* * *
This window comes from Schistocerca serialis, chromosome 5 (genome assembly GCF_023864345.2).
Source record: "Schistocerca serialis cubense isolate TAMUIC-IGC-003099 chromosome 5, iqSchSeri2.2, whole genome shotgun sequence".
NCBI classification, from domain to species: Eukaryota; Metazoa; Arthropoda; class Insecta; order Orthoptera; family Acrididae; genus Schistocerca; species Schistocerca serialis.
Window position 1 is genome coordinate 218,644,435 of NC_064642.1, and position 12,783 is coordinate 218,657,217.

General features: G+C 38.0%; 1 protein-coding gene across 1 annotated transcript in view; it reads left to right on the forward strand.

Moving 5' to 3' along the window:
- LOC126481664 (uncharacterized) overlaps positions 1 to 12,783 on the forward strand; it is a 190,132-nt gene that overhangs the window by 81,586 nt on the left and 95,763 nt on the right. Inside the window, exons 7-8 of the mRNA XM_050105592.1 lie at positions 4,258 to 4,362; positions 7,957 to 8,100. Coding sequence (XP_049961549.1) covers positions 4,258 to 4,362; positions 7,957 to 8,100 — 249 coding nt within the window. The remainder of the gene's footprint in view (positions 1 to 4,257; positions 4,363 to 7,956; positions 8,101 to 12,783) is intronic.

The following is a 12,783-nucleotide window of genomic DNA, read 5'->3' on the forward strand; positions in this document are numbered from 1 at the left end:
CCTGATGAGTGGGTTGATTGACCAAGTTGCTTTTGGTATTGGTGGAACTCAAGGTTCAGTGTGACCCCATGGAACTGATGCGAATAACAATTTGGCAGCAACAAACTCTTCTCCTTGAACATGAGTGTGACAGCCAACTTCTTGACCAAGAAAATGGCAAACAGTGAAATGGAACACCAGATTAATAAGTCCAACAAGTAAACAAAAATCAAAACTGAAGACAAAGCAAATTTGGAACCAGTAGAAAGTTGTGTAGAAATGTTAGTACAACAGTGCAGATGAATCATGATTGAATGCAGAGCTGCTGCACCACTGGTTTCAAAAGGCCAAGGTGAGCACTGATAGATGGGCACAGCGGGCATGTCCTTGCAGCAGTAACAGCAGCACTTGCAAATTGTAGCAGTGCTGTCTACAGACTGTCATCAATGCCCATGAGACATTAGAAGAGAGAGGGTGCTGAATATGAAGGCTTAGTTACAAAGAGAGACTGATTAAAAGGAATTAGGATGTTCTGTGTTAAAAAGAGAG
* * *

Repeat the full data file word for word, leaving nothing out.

This window comes from Schistocerca serialis, chromosome 5 (genome assembly GCF_023864345.2).
Source record: "Schistocerca serialis cubense isolate TAMUIC-IGC-003099 chromosome 5, iqSchSeri2.2, whole genome shotgun sequence".
NCBI classification, from domain to species: Eukaryota; Metazoa; Arthropoda; class Insecta; order Orthoptera; family Acrididae; genus Schistocerca; species Schistocerca serialis.
Window position 1 is genome coordinate 218,644,435 of NC_064642.1, and position 12,783 is coordinate 218,657,217.

General features: G+C 38.0%; 1 protein-coding gene across 1 annotated transcript in view; it reads left to right on the forward strand.

Moving 5' to 3' along the window:
- LOC126481664 (uncharacterized) overlaps positions 1 to 12,783 on the forward strand; it is a 190,132-nt gene that overhangs the window by 81,586 nt on the left and 95,763 nt on the right. Inside the window, exons 7-8 of the mRNA XM_050105592.1 lie at positions 4,258 to 4,362; positions 7,957 to 8,100. Coding sequence (XP_049961549.1) covers positions 4,258 to 4,362; positions 7,957 to 8,100 — 249 coding nt within the window. The remainder of the gene's footprint in view (positions 1 to 4,257; positions 4,363 to 7,956; positions 8,101 to 12,783) is intronic.

The following is a 12,783-nucleotide window of genomic DNA, read 5'->3' on the forward strand; positions in this document are numbered from 1 at the left end:
CCTGATGAGTGGGTTGATTGACCAAGTTGCTTTTGGTATTGGTGGAACTCAAGGTTCAGTGTGACCCCATGGAACTGATGCGAATAACAATTTGGCAGCAACAAACTCTTCTCCTTGAACATGAGTGTGACAGCCAACTTCTTGACCAAGAAAATGGCAAACAGTGAAATGGAACACCAGATTAATAAGTCCAACAAGTAAACAAAAATCAAAACTGAAGACAAAGCAAATTTGGAACCAGTAGAAAGTTGTGTAGAAATGTTAGTACAACAGTGCAGATGAATCATGATTGAATGCAGAGCTGCTGCACCACTGGTTTCAAAAGGCCAAGGTGAGCACTGATAGATGGGCACAGCGGGCATGTCCTTGCAGCAGTAACAGCAGCACTTGCAAATTGTAGCAGTGCTGTCTACAGACTGTCATCAATGCCCATGAGACATTAGAAGAGAGAGGGTGCTGAATATGAAGGCTTAGTTACAAAGAGAGACTGATTAAAAGGAATTAGGATGTTCTGTGTTAAAAAGAGAG